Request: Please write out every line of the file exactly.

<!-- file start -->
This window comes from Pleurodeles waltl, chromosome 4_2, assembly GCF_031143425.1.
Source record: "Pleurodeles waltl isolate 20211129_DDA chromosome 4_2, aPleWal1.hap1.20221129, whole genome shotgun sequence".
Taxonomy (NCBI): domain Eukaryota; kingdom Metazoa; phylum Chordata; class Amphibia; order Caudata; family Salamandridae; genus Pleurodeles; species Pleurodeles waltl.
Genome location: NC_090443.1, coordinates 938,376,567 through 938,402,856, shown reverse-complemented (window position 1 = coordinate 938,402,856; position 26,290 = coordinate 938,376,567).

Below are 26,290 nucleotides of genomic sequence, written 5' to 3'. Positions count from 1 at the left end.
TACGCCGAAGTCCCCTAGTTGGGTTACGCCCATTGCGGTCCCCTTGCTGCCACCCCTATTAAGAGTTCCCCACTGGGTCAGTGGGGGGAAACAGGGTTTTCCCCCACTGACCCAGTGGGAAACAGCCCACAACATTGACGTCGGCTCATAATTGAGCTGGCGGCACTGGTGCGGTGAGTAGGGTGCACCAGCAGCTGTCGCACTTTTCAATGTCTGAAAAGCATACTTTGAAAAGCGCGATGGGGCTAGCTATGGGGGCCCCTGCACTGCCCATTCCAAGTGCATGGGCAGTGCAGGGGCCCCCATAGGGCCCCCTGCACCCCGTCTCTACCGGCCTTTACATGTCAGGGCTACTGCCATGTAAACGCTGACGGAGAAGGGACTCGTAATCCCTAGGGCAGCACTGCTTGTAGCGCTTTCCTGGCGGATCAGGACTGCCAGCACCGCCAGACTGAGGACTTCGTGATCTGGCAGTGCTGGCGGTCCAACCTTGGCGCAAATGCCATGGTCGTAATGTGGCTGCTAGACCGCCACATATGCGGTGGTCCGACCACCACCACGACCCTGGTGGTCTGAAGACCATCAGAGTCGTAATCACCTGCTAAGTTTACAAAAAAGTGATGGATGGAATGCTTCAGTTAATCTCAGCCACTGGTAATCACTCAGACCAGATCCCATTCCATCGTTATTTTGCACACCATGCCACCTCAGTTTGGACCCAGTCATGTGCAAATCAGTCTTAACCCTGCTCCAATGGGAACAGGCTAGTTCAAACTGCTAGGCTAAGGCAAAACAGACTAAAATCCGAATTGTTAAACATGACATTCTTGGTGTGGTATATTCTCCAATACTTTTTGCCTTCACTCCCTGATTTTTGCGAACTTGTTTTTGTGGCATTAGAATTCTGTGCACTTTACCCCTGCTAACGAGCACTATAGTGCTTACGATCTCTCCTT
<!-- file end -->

This window comes from Pleurodeles waltl, chromosome 4_2, assembly GCF_031143425.1.
Source record: "Pleurodeles waltl isolate 20211129_DDA chromosome 4_2, aPleWal1.hap1.20221129, whole genome shotgun sequence".
Taxonomy (NCBI): domain Eukaryota; kingdom Metazoa; phylum Chordata; class Amphibia; order Caudata; family Salamandridae; genus Pleurodeles; species Pleurodeles waltl.
Genome location: NC_090443.1, coordinates 938,376,567 through 938,402,856, shown reverse-complemented (window position 1 = coordinate 938,402,856; position 26,290 = coordinate 938,376,567).

Below are 26,290 nucleotides of genomic sequence, written 5' to 3'. Positions count from 1 at the left end.
TACGCCGAAGTCCCCTAGTTGGGTTACGCCCATTGCGGTCCCCTTGCTGCCACCCCTATTAAGAGTTCCCCACTGGGTCAGTGGGGGGAAACAGGGTTTTCCCCCACTGACCCAGTGGGAAACAGCCCACAACATTGACGTCGGCTCATAATTGAGCTGGCGGCACTGGTGCGGTGAGTAGGGTGCACCAGCAGCTGTCGCACTTTTCAATGTCTGAAAAGCATACTTTGAAAAGCGCGATGGGGCTAGCTATGGGGGCCCCTGCACTGCCCATTCCAAGTGCATGGGCAGTGCAGGGGCCCCCATAGGGCCCCCTGCACCCCGTCTCTACCGGCCTTTACATGTCAGGGCTACTGCCATGTAAACGCTGACGGAGAAGGGACTCGTAATCCCTAGGGCAGCACTGCTTGTAGCGCTTTCCTGGCGGATCAGGACTGCCAGCACCGCCAGACTGAGGACTTCGTGATCTGGCAGTGCTGGCGGTCCAACCTTGGCGCAAATGCCATGGTCGTAATGTGGCTGCTAGACCGCCACATATGCGGTGGTCCGACCACCACCACGACCCTGGTGGTCTGAAGACCATCAGAGTCGTAATCACCTGCTAAGTTTACAAAAAAGTGATGGATGGAATGCTTCAGTTAATCTCAGCCACTGGTAATCACTCAGACCAGATCCCATTCCATCGTTATTTTGCACACCATGCCACCTCAGTTTGGACCCAGTCATGTGCAAATCAGTCTTAACCCTGCTCCAATGGGAACAGGCTAGTTCAAACTGCTAGGCTAAGGCAAAACAGACTAAAATCCGAATTGTTAAACATGACATTCTTGGTGTGGTATATTCTCCAATACTTTTTGCCTTCACTCCCTGATTTTTGCGAACTTGTTTTTGTGGCATTAGAATTCTGTGCACTTTACCCCTGCTAACGAGCACTATAGTGCTTACGATCTCTCCTT